As can be seen from the code and from the diagram, the method is divided into two branches of the 'If Else' condition. The first one stops the optimization process if it is running. The second one launches the process otherwise.

At the time of optimization launch, we lock the main fields of the graphical interface by setting EnableMainTogles = false, and then proceed to forming input parameters. To start an optimization, we need to create the OptimistionInputData structure which is filled from the OptimiserSettings, BotParams, FilterItems, SorterItems and DateBorders collections. Values arrive into these structures directly from the graphical interface by using the already mentioned data binding mechanism. Upon completion of the formation of this structure, we run the previously discussed StartOptimisation method for an instance of the data model class. The StartStopOptimisation property in the constructor.

// Callback of optimization start/stop buttons StartStopOptimisation = new RelayCommand(_StartStopOptimisation);

It is instantiated by the RelayCommand class instance that implements the ICommand interface which is required for binding ViewModel commands with the Command property from the application's graphical part.

Once all optimizations have been performed and tables in the results tab have been formed (or once they have been uploaded by using the Load button and by selecting an optimization from the list), you can launch a test of the selected optimization pass on any of the required time intervals by double clicking in the desired optimization pass. 

private void _StartTest(List<OptimisationResult> results, int ind) {     try     {         Model.OptimisationManagers.OptimiserInputData optimiserInputData = new Model.OptimisationManagers.OptimiserInputData         {             Balance = Convert.ToDouble(OptimiserSettingsForResults_fixed.First(x => x.Key == "Deposit").Value),             Currency = OptimiserSettingsForResults_fixed.First(x => x.Key == "Currency").Value,             ExecutionDelay = GetEnum<ENUM_ExecutionDelay>(OptimiserSettingsForResults_changing.First(x => x.Name == "Execution Mode").SelectedParam),             Laverage = Convert.ToInt32(OptimiserSettingsForResults_fixed.First(x => x.Key == "Laverage").Value),             Model = GetEnum<ENUM_Model>(OptimiserSettingsForResults_changing.First(x => x.Name == "Optimisation model").SelectedParam),             OptimisationMode = ENUM_OptimisationMode.Disabled,             RelativePathToBot = OptimiserSettingsForResults_fixed.First(x => x.Key == "Expert").Value,             ForwardBorders = new List<DateBorders>(),             HistoryBorders = new List<DateBorders> { new DateBorders(TestFrom, TestTill) },             Symb = OptimiserSettingsForResults_fixed.First(x => x.Key == "Symbol").Value,             TF = (ENUM_Timeframes)Enum.Parse(typeof(ENUM_Timeframes), OptimiserSettingsForResults_fixed.First(x => x.Key == "TF").Value),             SortingFlags = null,             CompareData = null,             BotParams = results[ind].report.BotParams.Select(x => new ParamsItem { Variable = x.Key, Value = x.Value }).ToList()         };         model.StartTest(optimiserInputData);     }     catch (Exception e)     {         System.Windows.MessageBox.Show(e.Message);     } }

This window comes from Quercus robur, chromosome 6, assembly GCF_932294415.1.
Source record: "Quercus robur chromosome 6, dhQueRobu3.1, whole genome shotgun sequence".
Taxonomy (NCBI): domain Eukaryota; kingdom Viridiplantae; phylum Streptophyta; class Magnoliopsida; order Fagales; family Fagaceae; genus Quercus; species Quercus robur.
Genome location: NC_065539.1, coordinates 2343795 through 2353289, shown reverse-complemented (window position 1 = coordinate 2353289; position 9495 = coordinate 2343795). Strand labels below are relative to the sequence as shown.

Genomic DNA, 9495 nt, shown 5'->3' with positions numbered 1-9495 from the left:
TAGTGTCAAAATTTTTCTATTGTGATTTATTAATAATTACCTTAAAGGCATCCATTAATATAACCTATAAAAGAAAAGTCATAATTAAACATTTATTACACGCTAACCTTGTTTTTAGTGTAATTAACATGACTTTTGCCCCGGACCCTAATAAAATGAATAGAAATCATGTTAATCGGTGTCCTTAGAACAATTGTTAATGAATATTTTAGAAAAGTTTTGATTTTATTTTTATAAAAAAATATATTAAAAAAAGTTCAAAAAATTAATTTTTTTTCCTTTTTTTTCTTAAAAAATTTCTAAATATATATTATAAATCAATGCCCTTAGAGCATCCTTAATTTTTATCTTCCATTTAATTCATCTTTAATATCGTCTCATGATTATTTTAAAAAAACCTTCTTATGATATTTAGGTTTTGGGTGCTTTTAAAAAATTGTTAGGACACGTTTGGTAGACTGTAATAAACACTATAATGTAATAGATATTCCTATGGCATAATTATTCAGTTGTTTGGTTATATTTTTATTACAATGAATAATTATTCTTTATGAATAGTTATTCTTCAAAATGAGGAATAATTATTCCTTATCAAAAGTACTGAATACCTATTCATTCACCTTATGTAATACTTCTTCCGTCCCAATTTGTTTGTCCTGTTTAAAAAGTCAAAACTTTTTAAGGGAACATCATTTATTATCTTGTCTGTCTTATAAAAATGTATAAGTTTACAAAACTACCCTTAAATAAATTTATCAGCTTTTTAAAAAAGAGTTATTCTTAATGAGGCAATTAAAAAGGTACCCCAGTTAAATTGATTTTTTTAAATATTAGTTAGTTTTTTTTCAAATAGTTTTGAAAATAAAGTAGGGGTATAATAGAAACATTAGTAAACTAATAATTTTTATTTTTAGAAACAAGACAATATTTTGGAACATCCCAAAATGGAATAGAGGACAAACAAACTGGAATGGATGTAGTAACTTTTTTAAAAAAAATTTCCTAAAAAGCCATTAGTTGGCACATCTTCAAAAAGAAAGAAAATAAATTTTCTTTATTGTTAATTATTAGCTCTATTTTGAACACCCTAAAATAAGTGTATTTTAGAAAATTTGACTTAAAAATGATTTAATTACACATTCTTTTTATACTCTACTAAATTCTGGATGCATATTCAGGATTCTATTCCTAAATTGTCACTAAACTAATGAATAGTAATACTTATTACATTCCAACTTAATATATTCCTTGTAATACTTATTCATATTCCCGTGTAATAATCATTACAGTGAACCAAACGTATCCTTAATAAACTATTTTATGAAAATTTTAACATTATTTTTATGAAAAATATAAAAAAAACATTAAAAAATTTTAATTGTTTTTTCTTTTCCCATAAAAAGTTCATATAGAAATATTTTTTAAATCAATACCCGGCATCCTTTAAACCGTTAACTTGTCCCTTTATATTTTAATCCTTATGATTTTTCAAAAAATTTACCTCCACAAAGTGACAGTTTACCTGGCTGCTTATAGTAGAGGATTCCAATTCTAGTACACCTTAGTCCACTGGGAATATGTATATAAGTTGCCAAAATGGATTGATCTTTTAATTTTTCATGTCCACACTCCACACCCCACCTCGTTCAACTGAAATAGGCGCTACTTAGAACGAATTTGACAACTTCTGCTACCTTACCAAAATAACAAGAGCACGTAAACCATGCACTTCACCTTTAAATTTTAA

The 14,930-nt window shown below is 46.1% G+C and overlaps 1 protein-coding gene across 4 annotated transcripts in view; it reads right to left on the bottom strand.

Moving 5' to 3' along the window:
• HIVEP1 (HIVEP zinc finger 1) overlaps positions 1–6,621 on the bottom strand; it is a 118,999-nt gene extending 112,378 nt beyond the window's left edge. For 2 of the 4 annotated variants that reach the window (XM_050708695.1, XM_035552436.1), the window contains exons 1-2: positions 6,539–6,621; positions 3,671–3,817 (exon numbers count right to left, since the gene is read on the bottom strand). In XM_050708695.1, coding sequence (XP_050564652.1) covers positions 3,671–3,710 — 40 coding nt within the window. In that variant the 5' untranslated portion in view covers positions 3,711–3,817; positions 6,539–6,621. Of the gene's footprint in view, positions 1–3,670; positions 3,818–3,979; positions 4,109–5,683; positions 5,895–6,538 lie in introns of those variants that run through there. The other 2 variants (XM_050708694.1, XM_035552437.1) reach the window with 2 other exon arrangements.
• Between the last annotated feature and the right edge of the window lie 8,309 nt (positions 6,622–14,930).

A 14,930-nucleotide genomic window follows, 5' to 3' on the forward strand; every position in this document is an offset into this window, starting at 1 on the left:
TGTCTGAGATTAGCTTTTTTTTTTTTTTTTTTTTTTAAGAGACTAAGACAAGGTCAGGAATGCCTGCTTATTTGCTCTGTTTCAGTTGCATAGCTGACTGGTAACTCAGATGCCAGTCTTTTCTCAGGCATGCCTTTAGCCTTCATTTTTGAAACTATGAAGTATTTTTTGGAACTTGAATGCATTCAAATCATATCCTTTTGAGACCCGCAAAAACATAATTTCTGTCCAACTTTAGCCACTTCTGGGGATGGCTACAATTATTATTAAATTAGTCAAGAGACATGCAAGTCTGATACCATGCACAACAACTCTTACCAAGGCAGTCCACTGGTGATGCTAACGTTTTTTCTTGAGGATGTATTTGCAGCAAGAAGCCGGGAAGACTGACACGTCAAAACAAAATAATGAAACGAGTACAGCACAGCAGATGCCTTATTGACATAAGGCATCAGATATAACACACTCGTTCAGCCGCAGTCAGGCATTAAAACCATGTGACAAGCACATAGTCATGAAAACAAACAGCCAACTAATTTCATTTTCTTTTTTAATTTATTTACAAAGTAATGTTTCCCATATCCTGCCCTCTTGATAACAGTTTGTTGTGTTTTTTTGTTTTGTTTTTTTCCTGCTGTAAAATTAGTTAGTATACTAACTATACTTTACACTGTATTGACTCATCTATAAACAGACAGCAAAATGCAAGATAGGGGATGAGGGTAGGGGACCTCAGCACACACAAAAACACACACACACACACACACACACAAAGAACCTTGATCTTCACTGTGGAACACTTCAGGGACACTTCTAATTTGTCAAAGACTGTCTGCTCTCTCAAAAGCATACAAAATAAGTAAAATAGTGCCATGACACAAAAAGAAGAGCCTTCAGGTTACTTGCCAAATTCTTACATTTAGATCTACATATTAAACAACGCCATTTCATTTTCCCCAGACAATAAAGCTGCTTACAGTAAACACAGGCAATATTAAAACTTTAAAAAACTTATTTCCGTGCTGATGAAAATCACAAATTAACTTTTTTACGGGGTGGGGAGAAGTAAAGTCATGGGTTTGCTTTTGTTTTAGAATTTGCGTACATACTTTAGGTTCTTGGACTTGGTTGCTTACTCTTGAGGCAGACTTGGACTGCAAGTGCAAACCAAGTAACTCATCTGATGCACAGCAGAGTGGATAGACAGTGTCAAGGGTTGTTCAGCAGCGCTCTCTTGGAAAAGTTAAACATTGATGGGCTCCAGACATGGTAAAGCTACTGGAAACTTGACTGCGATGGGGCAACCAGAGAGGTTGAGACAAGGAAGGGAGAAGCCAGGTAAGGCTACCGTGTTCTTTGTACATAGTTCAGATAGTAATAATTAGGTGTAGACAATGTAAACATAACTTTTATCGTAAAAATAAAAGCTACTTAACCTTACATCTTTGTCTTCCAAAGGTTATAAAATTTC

Then we create a structure with input parameters and launch a test. In case of an error during the method execution process, show an error message in a MessageBox. The method implementation has already been discussed. However, let us once again have a look at the instantiation of properties containing this callback. We have three different tables:

  • Forward tests,
  • Historical tests,
  • List of optimizations for the selected date range.

Therefore, three callbacks have been created. This is required for a correct processing of each table data. 

/// <summary>
/// Run a test from a table with forward tests
/// </summary>
public ICommand StartTestForward { get; }
/// <summary>
/// Run a test from a table with historical tests
/// </summary>
public ICommand StartTestHistory { get; }
/// <summary>
/// Run a test from a table with optimization results
/// </summary>
public ICommand StartTestReport { get; }

Their implementation is performed via setting lambda functions:

StartTestReport = new RelayCommand((object o) => {     _StartTest(model.AllOptimisationResults.AllOptimisationResults[ReportDateBorders[SelectedReportDateBorder]], SelecterReportItem); }); // Callback for the test start upon the event of double-clicking on the table with historical tests StartTestHistory = new RelayCommand((object o) => {     _StartTest(model.HistoryOptimisations, SelectedHistoryItem); }); // Callback for the test start upon the event of double-clicking on the table with historical tests StartTestForward = new RelayCommand((object o) => {     _StartTest(model.ForwardOptimisations, SelectedForwardItem); });

This approach enables the creation of the required list with optimization results which is used for obtaining the robot parameters, which the algorithm passes to a file (for details please see Part 3 of this article series).